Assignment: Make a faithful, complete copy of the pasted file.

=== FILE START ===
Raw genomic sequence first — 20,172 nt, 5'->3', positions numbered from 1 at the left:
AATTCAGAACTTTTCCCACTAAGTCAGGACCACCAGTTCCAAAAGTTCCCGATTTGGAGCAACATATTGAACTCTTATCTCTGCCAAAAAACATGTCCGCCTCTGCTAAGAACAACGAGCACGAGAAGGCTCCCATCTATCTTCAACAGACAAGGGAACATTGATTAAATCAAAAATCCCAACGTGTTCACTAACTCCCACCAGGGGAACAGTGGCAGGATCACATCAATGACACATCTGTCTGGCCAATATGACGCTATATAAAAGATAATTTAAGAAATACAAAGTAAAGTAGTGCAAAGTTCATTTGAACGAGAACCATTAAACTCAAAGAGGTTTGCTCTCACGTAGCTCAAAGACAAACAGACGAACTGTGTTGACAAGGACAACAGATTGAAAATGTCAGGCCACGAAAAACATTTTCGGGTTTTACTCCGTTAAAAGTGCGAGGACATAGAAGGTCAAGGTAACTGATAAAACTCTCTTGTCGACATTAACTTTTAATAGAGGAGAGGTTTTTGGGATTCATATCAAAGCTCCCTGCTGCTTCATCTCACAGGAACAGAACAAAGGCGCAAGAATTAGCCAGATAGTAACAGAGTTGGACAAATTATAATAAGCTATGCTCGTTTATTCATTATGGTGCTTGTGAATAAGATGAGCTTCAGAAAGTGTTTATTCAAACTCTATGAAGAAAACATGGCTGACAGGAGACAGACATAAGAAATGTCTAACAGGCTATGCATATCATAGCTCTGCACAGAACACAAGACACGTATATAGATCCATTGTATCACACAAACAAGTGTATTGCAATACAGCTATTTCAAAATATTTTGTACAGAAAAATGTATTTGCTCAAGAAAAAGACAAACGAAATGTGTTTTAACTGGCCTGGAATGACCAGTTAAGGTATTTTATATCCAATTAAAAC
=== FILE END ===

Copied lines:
Raw genomic sequence first — 20,172 nt, 5'->3', positions numbered from 1 at the left:
AATTCAGAACTTTTCCCACTAAGTCAGGACCACCAGTTCCAAAAGTTCCCGATTTGGAGCAACATATTGAACTCTTATCTCTGCCAAAAAACATGTCCGCCTCTGCTAAGAACAACGAGCACGAGAAGGCTCCCATCTATCTTCAACAGACAAGGGAACATTGATTAAATCAAAAATCCCAACGTGTTCACTAACTCCCACCAGGGGAACAGTGGCAGGATCACATCAATGACACATCTGTCTGGCCAATATGACGCTATATAAAAGATAATTTAAGAAATACAAAGTAAAGTAGTGCAAAGTTCATTTGAACGAGAACCATTAAACTCAAAGAGGTTTGCTCTCACGTAGCTCAAAGACAAACAGACGAACTGTGTTGACAAGGACAACAGATTGAAAATGTCAGGCCACGAAAAACATTTTCGGGTTTTACTCCGTTAAAAGTGCGAGGACATAGAAGGTCAAGGTAACTGATAAAACTCTCTTGTCGACATTAACTTTTAATAGAGGAGAGGTTTTTGGGATTCATATCAAAGCTCCCTGCTGCTTCATCTCACAGGAACAGAACAAAGGCGCAAGAATTAGCCAGATAGTAACAGAGTTGGACAAATTATAATAAGCTATGCTCGTTTATTCATTATGGTGCTTGTGAATAAGATGAGCTTCAGAAAGTGTTTATTCAAACTCTATGAAGAAAACATGGCTGACAGGAGACAGACATAAGAAATGTCTAACAGGCTATGCATATCATAGCTCTGCACAGAACACAAGACACGTATATAGATCCATTGTATCACACAAACAAGTGTATTGCAATACAGCTATTTCAAAATATTTTGTACAGAAAAATGTATTTGCTCAAGAAAAAGACAAACGAAATGTGTTTTAACTGGCCTGGAATGACCAGTTAAGGTATTTTATATCCAATTAAAAC